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Deloitte Football Money League 2022 rich list published – Includes Newcastle United

3 months ago
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The Deloitte Football Money League 2022 has now been published.

The football finance experts revealing their latest yearly overview of which clubs in the World generate the most money.

The report covers the 2020/21 season, with Deloitte as usual given access to the figures from (most) clubs, despite some clubs not having published their accounts as yet for that campaign.

The big news at the top end of the Deloitte Football Money League 2022, is that Manchester City are now at the very top for the first time (***All figures are in euros).

Deloitte Football Money League 2022

Last season was of course very different, with fans missing from stadiums around the World due to the pandemic. In the Premier League only the last couple of rounds of matches saw a token number of supporters allowed into games.

Manchester City having such a comparatively low reliance on matchday revenue compared to most of their rivals, helping them to top spot.

The Deloitte Football Money League 2022 rich list giving the following key points in their introduction:

Welcome to the 25th year of the Deloitte Football Money League, which profiles the highest revenue generating clubs in world football

The impact of COVID-19 is stark with the lack of fans in stadia unsurprisingly causing the lowest matchday revenue in the 25 years of the publication, whilst broadcast revenue is at a record high as a result of deferrals in distributions related to the delayed 2019/20 season (completed in the 2020/21 financial year).

Premier League broadcast rights values are set to pull further away from the other ‘big five’ European leagues from the 2022/23 season with the rollover of existing domestic arrangements on the same terms and the total value of international rights reportedly set to increase by c.30% and exceed the value of domestic rights for the first time.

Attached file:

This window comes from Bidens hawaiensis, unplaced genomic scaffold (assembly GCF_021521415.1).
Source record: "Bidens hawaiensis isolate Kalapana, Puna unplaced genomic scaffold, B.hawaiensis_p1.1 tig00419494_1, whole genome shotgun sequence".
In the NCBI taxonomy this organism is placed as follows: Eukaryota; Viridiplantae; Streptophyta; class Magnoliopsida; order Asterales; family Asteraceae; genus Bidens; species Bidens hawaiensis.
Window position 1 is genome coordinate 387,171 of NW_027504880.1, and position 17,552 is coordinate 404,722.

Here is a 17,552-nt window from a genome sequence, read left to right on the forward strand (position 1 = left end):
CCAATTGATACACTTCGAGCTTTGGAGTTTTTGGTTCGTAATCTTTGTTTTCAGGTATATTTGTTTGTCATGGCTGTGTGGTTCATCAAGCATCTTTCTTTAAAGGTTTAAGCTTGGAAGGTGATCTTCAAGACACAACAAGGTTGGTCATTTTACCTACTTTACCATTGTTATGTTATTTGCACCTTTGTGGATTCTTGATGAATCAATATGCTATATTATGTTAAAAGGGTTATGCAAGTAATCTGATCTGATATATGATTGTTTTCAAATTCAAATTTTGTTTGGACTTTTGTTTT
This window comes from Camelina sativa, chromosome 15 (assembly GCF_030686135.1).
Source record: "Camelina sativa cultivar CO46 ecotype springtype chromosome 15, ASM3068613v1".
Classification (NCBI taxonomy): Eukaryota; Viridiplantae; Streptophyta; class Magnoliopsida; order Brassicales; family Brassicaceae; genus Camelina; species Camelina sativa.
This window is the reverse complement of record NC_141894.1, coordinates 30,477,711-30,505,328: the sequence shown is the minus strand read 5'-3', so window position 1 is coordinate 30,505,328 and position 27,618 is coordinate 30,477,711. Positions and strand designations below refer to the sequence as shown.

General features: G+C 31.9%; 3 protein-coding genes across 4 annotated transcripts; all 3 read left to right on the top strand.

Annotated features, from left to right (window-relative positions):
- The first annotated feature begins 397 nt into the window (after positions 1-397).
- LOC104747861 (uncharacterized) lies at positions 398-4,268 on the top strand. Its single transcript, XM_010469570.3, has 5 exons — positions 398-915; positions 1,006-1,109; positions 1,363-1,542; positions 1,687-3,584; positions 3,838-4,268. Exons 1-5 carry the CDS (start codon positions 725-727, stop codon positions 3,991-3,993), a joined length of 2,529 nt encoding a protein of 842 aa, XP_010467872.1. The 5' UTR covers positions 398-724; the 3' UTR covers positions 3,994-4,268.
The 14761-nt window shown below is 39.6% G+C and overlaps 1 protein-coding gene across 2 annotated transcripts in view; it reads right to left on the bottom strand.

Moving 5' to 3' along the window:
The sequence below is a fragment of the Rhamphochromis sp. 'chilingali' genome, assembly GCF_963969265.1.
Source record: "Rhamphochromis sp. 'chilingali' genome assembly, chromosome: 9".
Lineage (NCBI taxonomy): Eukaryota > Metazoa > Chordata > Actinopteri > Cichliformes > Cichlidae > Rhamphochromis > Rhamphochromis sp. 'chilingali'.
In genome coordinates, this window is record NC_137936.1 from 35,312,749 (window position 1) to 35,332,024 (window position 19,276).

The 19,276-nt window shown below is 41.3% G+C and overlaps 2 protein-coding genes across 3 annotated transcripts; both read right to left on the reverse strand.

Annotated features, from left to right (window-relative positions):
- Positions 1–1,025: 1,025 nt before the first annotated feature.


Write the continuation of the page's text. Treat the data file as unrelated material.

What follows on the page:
Therefore, in the 2021/22 season, outside of improved on-pitch performance (particularly in UEFA club competitions) we expect limited growth in clubs’ broadcast revenue. International rights value increases from the 2022/23 season for Premier League clubs may provide a platform for them to climb up the Money League.

The impact of the pandemic on the sponsorship market for Money League clubs is challenging to determine as a result of the timing of agreements between clubs and commercial partners and other varying market dynamics.

As the global economy continues its recovery from the pandemic, we may see commercial revenue of Money League clubs return.

Newcastle United are of course missing from that top 20 above, in this newly published Deloitte Football Money League 2022.

However, the Deloitte Football Money League 2022 report also shows the basic details of who was placed 21-30 in terms of revenues for the 2020/21 season:

Deloitte Football Money League 2022 places 21-30

As you can see, Newcastle United down in 28th place with revenues of 170.1m euros (approximately £142.9m at today’s exchange rate).

Newcastle United were missing altogether from the Deloitte reports of 2020 and 2021, covering the 2018/19 and 2019/20 season respectively. However, that was simply down to Mike Ashley refusing to give Deloitte the figures for those seasons, as he delayed revealing Newcastle’s revenues and accounts for as long as possible.

This new 2022 Deloitte report of course covers Ashley’s very final (phew!) full season with Newcastle United, the new owners though happy to provide the 2020/21 NUFC revenues to Deloitte, ahead of publication of the official club accounts for last season.

If Mike Ashley had supplied Deloitte with the revenues for the 2018/19 and 2019/20 seasons, then the Deloitte 2020 report would have seen Newcastle United named in 22nd spot, the 2018/19 Newcastle United turnover / revenues turning out to be £176.4m, which when converted to euros using the rate that was used in the Deloitte report at the time, would have equalled just over 200m euros.

As for the 2021 Deloitte report covering the 2019/20 season, if Mike Ashley had supplied the figures, Newcastle United would have been placed 21st in the Deloitte Football Money League 2021, with revenues of £153m, which is approximately 182m euros.

So basically, this is how the past three seasons would have seen Newcastle United in the Deloitte reports if Mike Ashley had provided the figures for the 2020 and 2021 reports:

2020 report (2018/19 season) 22nd highest with 200m euros revenues

2021 report (2019/20 season) 21st highest (unsure of exchange rate used at that time but NUFC turnover was down from £176.4m to £153m)

2022 report (2020/21 season) 28th highest with 170.1m euros

Quite remarkable that despite Mike Ashley running Newcastle United with zero ambition and only one campaign in Europe in the 15 seasons since he bought the club, that the turnover still remains at such a high placing compared to those other clubs in Europe.

This is down to overwhelmingly the Premier League TV contracts that generate more cash than any other European league. Whilst the drop of seven places shows how massively Newcastle United’s matchday revenue plays its part, without supporters allowed at games, NUFC tumbling down the top 30.

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